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New Methodology for Blast-Resistant Glass is Designed to Reduce Flying Shards From Explosions

Flying glass from bomb explosions in buildings is a palpable threat in 2002. To reduce glass-related injuries, a task group of ASTM glazing specialists are working with industry to develop standards for blast-resistant window glazing.

The task group is working in ASTM Committee F12 on Security Systems and Equipment, whose scope includes the security of property and life. The committee chairman, Scott Norville, P.E., Ph.D., and its membership secretary, Ed Conrath, P.E., are drafting two standards that will be reviewed by the committee. Norville, who is drafting a standard design method for blast-resistant glazing, is professor of Civil Engineering and director of the Glass Research and Testing Laboratory at Texas Tech University, Lubbock. Conrath, who is revising ASTM F 1642, Standard Test Method for Glazing and Glazing Systems Subject to Air Blast Loadings, is a structural engineer in the Protective Design Center of the U.S. Army Corps of Engineers, Omaha, Neb.

They described why the new methods are needed. “A blast-resistant glaze exists that can be placed on windows in a commercial building that reduces hazard from glass fragmentation,” said Conrath, who has been working with Norville on blast-resistant glazing problems since the middle ’80s. But prior methodology addressed the load force on windows from accidental explosion, not exploding bombs, said Norville: “The point back then wasn’t so much terrorists as it was accidental explosions.”

Norville wrote several research papers on the Oklahoma City bombing, as well on as glass-related injuries. “The problem is, when the bomb goes off, glass designed to resist wind loads with no consideration beyond that, then tends to produce shards that injure and hurt people,” he said.

Committee F12 will propose both design and test standards for ballot within ASTM. The committee includes representatives from engineering firms that specialize in blast-resistant glazing and other glass specialists. With their input, Norville is drafting a method for the design of blast-resistant laminated glass. The method will be based on data from his and Conrath’s paper, “Considerations for Blast-Resistant Glazing Design” that appeared in the Journal of Architectural Engineering (ASCE, September 2001).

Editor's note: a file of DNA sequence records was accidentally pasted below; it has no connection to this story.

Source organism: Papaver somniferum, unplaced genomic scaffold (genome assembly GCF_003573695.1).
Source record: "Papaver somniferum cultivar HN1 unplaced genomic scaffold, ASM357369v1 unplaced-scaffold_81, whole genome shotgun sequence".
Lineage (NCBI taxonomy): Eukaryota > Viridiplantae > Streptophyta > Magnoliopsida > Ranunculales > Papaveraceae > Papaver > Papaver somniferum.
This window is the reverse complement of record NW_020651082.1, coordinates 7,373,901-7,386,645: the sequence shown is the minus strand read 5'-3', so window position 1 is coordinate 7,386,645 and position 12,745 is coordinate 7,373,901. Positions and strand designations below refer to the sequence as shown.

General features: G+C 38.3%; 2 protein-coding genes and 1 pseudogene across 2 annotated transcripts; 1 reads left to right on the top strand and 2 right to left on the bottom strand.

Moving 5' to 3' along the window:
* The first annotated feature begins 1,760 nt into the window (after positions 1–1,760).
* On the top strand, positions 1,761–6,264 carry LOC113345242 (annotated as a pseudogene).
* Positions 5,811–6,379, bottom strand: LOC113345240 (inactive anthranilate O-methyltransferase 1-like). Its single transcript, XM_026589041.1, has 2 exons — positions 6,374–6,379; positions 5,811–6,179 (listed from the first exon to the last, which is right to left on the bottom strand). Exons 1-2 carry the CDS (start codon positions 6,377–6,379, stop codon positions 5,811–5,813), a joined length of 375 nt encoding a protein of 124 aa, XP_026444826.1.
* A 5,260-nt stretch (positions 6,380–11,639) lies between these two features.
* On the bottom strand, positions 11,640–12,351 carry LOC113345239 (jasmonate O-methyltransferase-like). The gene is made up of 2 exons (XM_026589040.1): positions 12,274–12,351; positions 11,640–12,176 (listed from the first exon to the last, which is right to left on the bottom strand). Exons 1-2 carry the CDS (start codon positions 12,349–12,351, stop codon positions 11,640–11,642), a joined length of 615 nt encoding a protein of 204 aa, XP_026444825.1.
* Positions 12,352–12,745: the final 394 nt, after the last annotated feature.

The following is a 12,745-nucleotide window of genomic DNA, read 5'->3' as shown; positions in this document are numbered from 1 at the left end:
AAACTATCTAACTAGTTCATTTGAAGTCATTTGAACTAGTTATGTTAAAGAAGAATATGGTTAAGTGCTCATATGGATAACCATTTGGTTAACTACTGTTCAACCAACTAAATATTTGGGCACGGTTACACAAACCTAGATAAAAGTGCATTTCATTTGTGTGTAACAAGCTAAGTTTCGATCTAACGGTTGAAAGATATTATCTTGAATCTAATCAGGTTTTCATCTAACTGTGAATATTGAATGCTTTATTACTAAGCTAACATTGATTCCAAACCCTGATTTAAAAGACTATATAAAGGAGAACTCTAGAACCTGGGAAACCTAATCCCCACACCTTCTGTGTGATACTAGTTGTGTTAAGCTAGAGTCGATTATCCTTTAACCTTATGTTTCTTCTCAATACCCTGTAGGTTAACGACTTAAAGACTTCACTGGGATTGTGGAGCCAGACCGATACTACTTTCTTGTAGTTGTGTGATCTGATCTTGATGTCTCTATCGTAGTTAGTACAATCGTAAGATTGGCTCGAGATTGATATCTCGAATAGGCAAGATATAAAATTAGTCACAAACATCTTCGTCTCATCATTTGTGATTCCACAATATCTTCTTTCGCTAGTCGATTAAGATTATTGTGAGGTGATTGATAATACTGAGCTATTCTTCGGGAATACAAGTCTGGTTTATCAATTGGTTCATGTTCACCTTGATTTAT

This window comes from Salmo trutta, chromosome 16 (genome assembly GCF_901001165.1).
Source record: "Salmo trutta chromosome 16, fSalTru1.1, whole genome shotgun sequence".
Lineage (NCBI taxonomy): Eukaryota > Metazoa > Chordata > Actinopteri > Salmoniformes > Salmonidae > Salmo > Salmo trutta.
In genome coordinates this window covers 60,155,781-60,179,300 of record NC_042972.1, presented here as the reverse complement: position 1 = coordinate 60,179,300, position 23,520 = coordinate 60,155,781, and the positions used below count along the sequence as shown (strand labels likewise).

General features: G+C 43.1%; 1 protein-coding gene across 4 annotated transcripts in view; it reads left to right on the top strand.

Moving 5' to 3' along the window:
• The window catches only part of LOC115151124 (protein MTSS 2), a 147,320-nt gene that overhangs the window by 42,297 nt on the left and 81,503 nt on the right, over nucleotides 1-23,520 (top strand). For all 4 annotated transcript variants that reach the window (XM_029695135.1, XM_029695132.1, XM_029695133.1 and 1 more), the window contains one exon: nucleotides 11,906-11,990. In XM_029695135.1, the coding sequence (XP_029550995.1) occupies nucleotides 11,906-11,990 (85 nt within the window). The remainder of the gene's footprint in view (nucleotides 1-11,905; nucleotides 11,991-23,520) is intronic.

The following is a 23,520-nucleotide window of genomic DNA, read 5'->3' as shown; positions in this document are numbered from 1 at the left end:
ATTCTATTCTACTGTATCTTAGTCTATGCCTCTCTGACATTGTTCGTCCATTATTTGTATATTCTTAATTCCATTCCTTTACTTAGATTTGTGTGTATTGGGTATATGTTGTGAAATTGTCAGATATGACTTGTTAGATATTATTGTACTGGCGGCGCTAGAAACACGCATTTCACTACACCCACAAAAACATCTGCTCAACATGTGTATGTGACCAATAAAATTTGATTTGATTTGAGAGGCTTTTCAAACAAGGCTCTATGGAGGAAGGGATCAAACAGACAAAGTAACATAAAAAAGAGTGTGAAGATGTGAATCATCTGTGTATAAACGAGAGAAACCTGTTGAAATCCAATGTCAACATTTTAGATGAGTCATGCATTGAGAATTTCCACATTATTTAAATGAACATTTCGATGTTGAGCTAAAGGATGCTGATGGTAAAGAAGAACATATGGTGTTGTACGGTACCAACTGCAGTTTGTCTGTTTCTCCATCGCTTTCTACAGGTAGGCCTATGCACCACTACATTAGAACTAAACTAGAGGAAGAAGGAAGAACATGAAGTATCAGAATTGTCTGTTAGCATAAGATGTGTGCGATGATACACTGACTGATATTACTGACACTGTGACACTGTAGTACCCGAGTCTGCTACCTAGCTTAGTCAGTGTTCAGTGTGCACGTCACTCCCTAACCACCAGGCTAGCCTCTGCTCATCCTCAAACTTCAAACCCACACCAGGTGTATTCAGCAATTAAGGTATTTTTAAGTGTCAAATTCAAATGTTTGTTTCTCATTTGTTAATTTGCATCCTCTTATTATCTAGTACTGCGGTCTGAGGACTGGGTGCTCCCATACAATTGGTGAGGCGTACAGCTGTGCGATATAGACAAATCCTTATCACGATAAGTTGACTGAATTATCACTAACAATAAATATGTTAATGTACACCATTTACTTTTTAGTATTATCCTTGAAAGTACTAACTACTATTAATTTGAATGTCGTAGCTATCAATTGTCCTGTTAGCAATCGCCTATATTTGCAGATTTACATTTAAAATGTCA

The methodology uses a relationship between shard size and equivalent wind loading on laminated glass. A structural sealant is applied to the laminated glass and frame. Like a car windshield, the glass can shatter but won’t throw off pieces. “The frame holds laminated glass in place and the plastic laminate on the interior of the glass holds glass shards to it and holds it together,” explained Norville.

Conrath is drafting a revision of ASTM F 1642, Standard Test Method for Glazing and Glazing Systems Subject to Air Blast Loadings. The revision will explain a blast or shocktube test where users record data and obtain results needed to meet safety requirements. The pass-fail criteria in the existing test method will change. Designers can use the new method to test blast-resistant glazing against a design-threat bomb.

Individuals are welcomed to participate in the development of these standards. For further technical information, contact Professor Scott Norville, Ph.D., Department of Civil Engineering, Texas Tech University, Lubbock, Texas (phone: 806/742-1930), or Edward J. Conrath, Protective Design Center, U.S. Army Corps of Engineers, Omaha, Neb. (phone: 402/221-3152). Committee F12 meets April 16-17 in Pittsburgh, Pa. For meeting or membership details, contact Jim Olshefsky, manager, ASTM technical committees (phone: 610/832-9714). //

Copyright 2002, ASTM